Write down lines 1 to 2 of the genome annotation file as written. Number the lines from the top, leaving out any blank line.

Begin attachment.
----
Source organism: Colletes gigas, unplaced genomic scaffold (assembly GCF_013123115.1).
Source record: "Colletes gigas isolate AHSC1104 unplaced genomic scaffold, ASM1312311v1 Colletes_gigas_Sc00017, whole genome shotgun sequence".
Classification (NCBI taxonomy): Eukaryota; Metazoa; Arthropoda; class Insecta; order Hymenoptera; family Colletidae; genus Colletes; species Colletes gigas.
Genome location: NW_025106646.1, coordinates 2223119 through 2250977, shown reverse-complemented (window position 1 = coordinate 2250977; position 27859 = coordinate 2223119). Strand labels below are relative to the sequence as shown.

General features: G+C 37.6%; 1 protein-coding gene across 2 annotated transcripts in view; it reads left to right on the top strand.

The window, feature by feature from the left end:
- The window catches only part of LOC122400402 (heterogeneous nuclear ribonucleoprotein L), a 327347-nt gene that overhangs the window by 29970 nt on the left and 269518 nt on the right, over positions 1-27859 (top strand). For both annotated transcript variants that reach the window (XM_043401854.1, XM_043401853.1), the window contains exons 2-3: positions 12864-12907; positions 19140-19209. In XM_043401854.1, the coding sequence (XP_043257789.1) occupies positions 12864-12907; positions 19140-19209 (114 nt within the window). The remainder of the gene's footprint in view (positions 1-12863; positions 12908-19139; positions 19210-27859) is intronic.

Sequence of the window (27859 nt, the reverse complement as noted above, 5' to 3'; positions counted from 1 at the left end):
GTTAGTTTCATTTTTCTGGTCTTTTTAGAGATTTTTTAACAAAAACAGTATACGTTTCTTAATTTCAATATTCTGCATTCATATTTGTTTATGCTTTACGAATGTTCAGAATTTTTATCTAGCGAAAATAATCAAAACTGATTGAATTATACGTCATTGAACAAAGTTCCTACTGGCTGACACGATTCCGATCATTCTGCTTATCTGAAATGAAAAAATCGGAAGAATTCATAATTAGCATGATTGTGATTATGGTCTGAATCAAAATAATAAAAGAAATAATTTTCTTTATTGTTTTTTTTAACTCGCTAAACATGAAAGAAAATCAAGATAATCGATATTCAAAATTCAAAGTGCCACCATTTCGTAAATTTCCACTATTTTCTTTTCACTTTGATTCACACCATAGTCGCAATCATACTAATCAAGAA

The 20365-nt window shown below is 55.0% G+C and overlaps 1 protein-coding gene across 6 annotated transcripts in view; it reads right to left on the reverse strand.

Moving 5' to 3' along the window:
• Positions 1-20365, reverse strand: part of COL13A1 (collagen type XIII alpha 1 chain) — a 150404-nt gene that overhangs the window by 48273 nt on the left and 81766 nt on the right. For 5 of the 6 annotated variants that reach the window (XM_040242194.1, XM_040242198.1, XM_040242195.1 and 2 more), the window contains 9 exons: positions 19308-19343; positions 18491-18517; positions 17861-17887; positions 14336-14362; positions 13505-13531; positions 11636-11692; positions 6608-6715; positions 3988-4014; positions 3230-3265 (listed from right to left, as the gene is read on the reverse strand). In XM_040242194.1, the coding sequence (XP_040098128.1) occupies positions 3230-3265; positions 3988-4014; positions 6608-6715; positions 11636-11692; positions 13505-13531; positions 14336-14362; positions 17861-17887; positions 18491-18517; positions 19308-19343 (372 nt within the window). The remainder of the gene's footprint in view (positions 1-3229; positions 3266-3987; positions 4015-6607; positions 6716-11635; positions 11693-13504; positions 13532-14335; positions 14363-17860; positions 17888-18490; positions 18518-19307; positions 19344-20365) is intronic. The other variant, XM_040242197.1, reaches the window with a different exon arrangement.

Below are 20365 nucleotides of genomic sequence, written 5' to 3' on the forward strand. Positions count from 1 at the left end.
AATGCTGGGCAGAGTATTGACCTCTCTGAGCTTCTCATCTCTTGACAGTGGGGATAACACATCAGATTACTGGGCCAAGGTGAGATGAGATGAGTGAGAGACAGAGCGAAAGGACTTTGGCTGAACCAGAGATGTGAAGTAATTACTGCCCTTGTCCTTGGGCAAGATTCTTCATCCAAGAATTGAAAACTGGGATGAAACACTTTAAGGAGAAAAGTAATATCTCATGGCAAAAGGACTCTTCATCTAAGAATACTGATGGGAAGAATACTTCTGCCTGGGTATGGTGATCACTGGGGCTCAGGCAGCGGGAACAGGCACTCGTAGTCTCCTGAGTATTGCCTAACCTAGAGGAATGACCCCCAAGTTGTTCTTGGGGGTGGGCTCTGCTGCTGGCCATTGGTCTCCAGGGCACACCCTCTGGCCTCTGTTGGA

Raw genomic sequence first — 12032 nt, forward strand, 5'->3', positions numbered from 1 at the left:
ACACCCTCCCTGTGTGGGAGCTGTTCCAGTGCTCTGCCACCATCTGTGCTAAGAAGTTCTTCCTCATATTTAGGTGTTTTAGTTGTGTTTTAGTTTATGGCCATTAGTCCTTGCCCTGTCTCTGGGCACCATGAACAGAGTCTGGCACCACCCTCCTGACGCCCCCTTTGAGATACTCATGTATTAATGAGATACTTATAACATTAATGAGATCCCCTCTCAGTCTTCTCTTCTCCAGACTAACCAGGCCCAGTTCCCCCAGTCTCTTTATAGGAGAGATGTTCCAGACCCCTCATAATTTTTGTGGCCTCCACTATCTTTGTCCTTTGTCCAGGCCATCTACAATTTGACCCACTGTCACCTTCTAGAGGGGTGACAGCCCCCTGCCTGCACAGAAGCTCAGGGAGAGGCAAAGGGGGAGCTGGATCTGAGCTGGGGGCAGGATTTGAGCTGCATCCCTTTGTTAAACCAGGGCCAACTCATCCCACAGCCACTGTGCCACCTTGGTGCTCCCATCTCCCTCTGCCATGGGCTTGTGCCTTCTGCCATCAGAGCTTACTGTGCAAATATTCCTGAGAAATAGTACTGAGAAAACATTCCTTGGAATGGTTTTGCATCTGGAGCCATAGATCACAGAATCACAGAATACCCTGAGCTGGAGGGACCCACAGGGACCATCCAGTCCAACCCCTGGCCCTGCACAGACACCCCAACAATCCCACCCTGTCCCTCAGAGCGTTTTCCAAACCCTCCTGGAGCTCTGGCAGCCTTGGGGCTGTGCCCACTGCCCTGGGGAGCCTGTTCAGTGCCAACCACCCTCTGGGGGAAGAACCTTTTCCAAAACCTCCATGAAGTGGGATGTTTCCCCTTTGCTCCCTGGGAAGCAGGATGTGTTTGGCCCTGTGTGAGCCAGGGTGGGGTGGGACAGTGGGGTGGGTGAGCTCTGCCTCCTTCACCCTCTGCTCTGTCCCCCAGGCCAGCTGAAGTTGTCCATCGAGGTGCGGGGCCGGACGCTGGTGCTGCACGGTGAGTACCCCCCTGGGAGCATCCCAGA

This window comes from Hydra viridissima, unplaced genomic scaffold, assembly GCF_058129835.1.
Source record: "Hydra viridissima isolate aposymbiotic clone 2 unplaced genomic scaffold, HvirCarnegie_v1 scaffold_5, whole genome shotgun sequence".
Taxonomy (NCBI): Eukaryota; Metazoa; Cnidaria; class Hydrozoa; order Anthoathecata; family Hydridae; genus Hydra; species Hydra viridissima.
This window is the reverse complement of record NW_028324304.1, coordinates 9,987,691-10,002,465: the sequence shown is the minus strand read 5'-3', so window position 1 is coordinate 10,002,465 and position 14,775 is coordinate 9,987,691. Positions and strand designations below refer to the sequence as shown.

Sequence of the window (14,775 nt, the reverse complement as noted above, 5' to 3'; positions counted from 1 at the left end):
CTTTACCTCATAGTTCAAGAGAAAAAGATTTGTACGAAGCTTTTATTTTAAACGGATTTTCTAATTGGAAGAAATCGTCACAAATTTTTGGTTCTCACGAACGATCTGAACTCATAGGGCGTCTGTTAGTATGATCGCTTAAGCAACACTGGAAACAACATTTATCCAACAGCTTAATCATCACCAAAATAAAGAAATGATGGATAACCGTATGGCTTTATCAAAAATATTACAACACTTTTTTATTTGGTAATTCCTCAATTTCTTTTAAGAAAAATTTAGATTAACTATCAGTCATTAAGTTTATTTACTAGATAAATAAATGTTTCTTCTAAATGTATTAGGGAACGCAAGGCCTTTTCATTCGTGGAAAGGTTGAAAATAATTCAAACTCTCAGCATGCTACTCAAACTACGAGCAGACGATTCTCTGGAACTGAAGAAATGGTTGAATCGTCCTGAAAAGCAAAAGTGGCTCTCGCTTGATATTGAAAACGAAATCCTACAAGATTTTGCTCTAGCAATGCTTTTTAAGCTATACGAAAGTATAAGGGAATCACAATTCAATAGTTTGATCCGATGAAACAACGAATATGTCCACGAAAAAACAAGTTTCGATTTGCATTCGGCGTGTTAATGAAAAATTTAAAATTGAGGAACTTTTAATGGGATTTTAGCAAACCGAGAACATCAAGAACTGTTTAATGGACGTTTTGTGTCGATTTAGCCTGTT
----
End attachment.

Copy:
Source organism: Colletes gigas, unplaced genomic scaffold (assembly GCF_013123115.1).
Source record: "Colletes gigas isolate AHSC1104 unplaced genomic scaffold, ASM1312311v1 Colletes_gigas_Sc00017, whole genome shotgun sequence".